From The Spectator, 24 October 1914:
The Germans, as we write, have got as far as Nieuport, which is, roughly, south-west of Ostend. There they have come into the “sphere of influence” of eleven British vessels, including three river monitors bought by the Admiralty at the beginning of the war from Brazil, for whom they were being completed. These vessels, which are armoured, are powerfully armed with 6-in. and 4.7-in. guns, but, best of all, only draw some six feet of water, and therefore can be taken quite near inshore. Their guns are howitzers, or, at any rate, some of them, and therefore, though they lie under the dunes, they have been able to send their shots far inland, and even to destroy a German transport column which had come too near. One of the shells, indeed, is said to have killed a General and the whole of his Staff, though this may possibly be an error. Bluejackets and Marines might very easily mistake an Uhlan patrol for a General and his Staff. The Germans have, of course, fired back with their heavy guns, but do not appear to have injured our flotilla.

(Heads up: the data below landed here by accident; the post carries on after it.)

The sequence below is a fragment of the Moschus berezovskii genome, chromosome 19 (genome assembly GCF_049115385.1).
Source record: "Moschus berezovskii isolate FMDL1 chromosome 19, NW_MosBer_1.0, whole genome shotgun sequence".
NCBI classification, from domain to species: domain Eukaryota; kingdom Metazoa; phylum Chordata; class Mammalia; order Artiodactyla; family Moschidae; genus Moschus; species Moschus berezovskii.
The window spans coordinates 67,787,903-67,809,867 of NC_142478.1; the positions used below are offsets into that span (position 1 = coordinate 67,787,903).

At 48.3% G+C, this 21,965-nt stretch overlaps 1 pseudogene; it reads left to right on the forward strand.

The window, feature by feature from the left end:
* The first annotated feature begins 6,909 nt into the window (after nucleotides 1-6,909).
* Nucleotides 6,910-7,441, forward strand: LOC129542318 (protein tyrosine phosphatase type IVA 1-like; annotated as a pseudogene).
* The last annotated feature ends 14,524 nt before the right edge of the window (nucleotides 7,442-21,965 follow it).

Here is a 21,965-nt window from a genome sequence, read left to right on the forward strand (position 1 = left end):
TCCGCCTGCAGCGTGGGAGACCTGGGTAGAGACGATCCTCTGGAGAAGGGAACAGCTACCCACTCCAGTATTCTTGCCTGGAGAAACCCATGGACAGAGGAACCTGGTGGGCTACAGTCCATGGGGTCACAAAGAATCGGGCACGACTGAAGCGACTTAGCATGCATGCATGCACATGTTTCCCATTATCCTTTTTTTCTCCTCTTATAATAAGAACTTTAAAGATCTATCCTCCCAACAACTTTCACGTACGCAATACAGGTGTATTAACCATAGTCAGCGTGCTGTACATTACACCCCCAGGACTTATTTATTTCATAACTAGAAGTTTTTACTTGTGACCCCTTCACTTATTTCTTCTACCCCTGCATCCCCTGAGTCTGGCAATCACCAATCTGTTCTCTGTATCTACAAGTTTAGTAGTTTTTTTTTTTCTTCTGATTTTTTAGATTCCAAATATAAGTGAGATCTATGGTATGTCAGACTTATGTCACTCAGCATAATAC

This entry of the Navy into the land war has immensely pleased our sailors, who deep down in their hearts always cherish the belief that they have an extraordinary aptitude for shore fighting, though they cannot get a sceptical military world to believe it. Every naval man from Admiral to blue- jacket loves “a battle lark ashore,” and firing at cavalry and infantry and field artillery is a very near approach to this bliss. The fact that for three days our ships have been able to carry on this amphibious war without any interruption from submarines is a remarkable proof of the splendid vigilance of our patrols, and also a proof of how difficult a weapon a submarine is to use, tremendous though its powers be.